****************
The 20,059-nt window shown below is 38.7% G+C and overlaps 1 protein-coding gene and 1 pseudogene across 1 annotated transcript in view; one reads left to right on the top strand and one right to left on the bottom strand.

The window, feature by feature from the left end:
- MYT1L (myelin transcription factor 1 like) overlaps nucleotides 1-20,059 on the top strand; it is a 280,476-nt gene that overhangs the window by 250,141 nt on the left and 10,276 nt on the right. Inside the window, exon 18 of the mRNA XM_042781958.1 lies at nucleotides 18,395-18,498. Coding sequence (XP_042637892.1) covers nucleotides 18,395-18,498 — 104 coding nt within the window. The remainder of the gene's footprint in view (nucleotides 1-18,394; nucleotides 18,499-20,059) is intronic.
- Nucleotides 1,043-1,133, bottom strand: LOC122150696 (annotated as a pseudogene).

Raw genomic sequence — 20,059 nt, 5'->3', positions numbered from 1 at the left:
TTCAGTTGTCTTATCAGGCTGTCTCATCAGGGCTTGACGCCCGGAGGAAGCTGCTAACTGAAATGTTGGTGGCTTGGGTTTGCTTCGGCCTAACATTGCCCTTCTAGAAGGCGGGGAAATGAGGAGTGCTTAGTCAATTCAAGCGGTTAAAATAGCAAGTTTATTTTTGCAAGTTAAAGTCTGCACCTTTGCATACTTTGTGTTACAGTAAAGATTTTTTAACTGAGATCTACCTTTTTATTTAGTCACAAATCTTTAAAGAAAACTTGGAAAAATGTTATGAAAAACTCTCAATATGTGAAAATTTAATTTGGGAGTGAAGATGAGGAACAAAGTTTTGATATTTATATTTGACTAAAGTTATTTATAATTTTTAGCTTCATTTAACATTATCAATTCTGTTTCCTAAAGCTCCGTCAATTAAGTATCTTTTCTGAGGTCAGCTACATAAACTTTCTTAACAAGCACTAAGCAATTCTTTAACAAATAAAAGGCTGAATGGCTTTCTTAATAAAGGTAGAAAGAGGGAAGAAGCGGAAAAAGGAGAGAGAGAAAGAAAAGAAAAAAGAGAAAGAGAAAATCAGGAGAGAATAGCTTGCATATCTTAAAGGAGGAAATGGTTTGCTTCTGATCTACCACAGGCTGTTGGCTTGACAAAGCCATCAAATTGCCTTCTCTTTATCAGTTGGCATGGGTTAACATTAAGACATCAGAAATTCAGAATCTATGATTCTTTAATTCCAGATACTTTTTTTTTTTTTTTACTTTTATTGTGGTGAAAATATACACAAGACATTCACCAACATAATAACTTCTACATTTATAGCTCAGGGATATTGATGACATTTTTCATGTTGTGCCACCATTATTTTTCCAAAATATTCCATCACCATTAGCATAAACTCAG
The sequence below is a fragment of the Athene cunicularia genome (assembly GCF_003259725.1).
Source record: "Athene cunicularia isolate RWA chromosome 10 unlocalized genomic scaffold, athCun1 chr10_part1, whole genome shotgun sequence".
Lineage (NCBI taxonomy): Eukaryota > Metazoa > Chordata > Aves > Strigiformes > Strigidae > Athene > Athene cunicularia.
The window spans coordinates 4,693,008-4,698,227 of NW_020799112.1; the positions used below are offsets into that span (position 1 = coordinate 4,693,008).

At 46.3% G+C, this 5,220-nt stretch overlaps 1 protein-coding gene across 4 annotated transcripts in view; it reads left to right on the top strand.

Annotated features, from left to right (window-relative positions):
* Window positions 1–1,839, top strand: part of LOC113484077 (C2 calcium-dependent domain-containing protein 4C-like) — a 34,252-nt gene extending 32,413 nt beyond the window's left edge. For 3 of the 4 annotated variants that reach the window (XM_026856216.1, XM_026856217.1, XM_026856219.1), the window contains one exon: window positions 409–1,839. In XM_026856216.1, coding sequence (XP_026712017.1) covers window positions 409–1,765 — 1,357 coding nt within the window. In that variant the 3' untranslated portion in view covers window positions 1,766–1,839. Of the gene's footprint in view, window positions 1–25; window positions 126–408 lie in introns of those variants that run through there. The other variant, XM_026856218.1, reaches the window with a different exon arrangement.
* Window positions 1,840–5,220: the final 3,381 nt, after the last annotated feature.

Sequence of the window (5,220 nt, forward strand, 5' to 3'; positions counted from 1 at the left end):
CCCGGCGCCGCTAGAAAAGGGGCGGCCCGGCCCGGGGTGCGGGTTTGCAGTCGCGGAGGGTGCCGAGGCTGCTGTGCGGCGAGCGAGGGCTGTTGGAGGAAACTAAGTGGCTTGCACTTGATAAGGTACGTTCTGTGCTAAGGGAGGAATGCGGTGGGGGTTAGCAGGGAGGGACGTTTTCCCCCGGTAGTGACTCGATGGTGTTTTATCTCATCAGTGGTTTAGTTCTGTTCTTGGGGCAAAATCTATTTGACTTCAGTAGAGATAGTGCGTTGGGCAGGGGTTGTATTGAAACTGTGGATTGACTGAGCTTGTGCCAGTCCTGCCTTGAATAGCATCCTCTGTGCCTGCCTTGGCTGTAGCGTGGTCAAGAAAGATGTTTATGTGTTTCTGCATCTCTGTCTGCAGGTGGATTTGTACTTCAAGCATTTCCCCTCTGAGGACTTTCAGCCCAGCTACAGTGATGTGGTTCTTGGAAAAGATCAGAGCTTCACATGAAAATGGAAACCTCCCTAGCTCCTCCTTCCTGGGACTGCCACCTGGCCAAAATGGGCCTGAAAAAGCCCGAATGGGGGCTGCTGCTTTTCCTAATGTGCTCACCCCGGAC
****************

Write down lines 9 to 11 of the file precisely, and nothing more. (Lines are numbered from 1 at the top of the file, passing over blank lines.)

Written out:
Lineage (NCBI taxonomy): Eukaryota > Metazoa > Chordata > Aves > Strigiformes > Strigidae > Athene > Athene cunicularia.
The window spans coordinates 4,693,008-4,698,227 of NW_020799112.1; the positions used below are offsets into that span (position 1 = coordinate 4,693,008).

At 46.3% G+C, this 5,220-nt stretch overlaps 1 protein-coding gene across 4 annotated transcripts in view; it reads left to right on the top strand.